Who’s Next For The ICC After Lorgat – Rick Eyre
January 17, 2012
On 30 June 2012 Haroon Lorgat will step down as the International Cricket Council’s (ICC) third Chief Executive Officer, having decided not to take up the option of extending his four-year contract.
Lorgat, who took over from Mal Speed in July 2008, has been at the helm at a time when the ICC has faced enormous challenges on various fronts: political, commercial, and legal. Among the positives, global development of the game has continued to grow, with the emergence of Afghanistan as a cricketing force being the most spectacular product. The ICC World Twenty20 has been established as a major international event. Television rights for major ICC-owned events (the World Cup, World Twenty20, Champions Trophy being the most notable) have been locked in through till 2015.
Ironically that long-term TV rights deal has been a factor in two of the ICC’s biggest failures of the Lorgat years, the inability to launch a Test Championship final series in 2013, and the botched attempt to reduce the size of the 2015 World Cup from fourteen teams to ten. The ICC’s Anti-Corruption Unit was unable to detect spot-fixing incidents which have seen three Pakistani Test players imprisoned for breaches of UK law.
The ICC has also faced challenges in dealing with the security situation in Pakistan following the attack on Test players and officials in Lahore in 2009 resulting in the removal of all international cricket from the country. Politically, the ICC has been struggling with factions within its own full member ranks, with India’s BCCI frequently mustering the numbers over the ECB and Cricket Australia.
Pressure has mounted for the ICC to compromise its schedule to accommodate the Indian Premier League, and it has been forced to make space in its Future Tours Program for the T20 Champions League – in which the ICC has no equity stake. Along with all this, the next CEO can be expected to be entrusted with acting upon the findings of Lord Woolf’s Independent Governance Review – or at least whatever actions the existing ICC Executive Board approves.
There are many possible directions from which Haroon Lorgat’s successor as ICC CEO could come. Lorgat is a former first-class cricketer who was chosen for the job whilst running a private equity firm and acting as a selector of the South African team in his spare time. Lorgat’s appointment came after the first pick, SuperSport chief Imtiaz Patel, declined to accept the offer. Lorgat’s predecessors, David Richards and Mal Speed, both followed the path from running Cricket Australia to running the ICC, Speed having prior experience as head of Australia’s National Basketball League.
The Richards/Speed precedent suggests that current Cricket Australia CEO James Sutherland could be a contender if he were to throw his hat into the ring. Among other CEOs of national cricket bodies, the ECB’s David Collier would have strong merit so long as the ICC’s political factions do not play a part in the selection process. New Zealand Cricket’s CEO Justin Vaughan has just resigned to take up a role with a health care company, but his predecessor at NZC Martin Snedden has recently wound up his position at the helm of Rugby World Cup 2011. If available, he would be a leading contender.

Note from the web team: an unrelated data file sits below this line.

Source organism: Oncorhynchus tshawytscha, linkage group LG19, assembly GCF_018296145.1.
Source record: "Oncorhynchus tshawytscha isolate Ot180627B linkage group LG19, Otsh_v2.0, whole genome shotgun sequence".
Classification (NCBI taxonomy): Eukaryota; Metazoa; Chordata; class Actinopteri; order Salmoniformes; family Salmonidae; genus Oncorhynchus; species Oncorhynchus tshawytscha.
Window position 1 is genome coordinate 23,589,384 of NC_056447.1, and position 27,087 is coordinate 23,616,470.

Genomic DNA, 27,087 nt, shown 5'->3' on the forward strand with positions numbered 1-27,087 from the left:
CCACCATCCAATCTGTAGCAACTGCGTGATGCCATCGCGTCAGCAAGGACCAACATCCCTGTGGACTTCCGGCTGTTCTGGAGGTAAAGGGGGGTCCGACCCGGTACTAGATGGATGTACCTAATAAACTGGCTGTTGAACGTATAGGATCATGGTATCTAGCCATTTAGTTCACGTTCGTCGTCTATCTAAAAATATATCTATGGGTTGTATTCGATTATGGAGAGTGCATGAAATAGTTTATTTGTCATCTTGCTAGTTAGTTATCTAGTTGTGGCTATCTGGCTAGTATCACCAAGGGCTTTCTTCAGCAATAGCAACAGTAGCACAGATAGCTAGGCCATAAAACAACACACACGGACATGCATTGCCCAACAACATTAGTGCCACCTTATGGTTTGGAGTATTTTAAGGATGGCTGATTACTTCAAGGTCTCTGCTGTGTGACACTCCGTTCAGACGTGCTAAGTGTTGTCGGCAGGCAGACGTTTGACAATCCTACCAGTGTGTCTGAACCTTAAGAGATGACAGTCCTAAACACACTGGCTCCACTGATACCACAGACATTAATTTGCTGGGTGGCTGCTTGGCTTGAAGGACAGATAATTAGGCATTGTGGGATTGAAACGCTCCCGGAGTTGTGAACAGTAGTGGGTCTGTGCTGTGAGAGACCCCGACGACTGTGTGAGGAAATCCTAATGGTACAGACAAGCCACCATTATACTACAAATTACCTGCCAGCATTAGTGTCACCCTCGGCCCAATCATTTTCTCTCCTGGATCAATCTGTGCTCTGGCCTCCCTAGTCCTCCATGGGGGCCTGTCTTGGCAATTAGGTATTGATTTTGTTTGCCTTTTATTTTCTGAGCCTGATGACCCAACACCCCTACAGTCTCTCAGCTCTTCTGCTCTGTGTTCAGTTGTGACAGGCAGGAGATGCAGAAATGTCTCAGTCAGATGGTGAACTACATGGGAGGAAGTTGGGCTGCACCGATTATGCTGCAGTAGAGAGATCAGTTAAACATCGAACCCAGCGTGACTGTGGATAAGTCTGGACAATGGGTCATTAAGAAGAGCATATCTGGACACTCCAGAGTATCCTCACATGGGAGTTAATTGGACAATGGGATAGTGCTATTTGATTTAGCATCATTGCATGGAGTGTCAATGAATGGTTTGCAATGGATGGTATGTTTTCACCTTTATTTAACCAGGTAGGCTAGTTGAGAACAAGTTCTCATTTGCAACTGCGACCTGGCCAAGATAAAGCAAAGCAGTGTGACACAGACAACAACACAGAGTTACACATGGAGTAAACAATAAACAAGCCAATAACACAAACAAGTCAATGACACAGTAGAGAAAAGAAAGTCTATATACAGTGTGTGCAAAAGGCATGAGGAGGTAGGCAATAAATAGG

Within the ICC’s own Dubai offices, former South African wicketkeeper Dave Richardson has held a high profile as General Manager (Cricket) and is seen as a probable candidate for Lorgat’s vacancy. The traditional hierarchy of the BCCI doesn’t lend itself to any obvious candidates, but if I were to put forward one name to watch it would be the IPL’s COO, Sunder Raman. One hopes that there isn’t a repeat of the situation that arose with Lorgat’s selection in 2008 when the unsuccessful BCCI-backed candidate, IS Bindra, was rewarded with the specially created position at the ICC of “principal advisor”.
There would, of course, be too many possibilities to speculate upon from the sporting world beyond cricket or indeed the business world generally. It is to be hoped the fourth CEO of the ICC will be chosen on merit and free of internal politics, and that he (or she) will fearlessly tackle the challenges that lie ahead.
Rick Eyre: Rick Eyre was an editor and producer for Cricinfo between 1995 and 2001, helping establish it as cricket’s dominant information website. Highlights including the development and management of a newsletter service and magazine website and production of an event website for the International Cricket Council.
Rick, who has followed cricket closely for more than forty years, created and edited the women’s cricket website Cricketwoman.com from 2001 to 2007 and in 2005 produced one of the first podcast series covering cricket. He continues to explore the fusion of cricket with online technologies and social media, and writes about the game on his own blog (cricket.rickeyre.com) and on Twitter (@rickeyrecricket). He recently established the cricket online community for the Monaco-based humanitarian organisation Peace and Sport.
In 2009 he published his first book, “Today in Cricket: Events in Cricket History”.
Rick’s interests in cricket extend to a focus on the business, marketing, global development and politics of the sport. He also follows rugby league, baseball, field hockey, Australian rules and Olympics. He is a past member of the Association of Cricket Statisticians and Historians (ACSH) and the Society of American Baseball Research (SABR).
Rick lives in Sydney, where he follows the Blues, the Breakers, the Thunder, and Australia.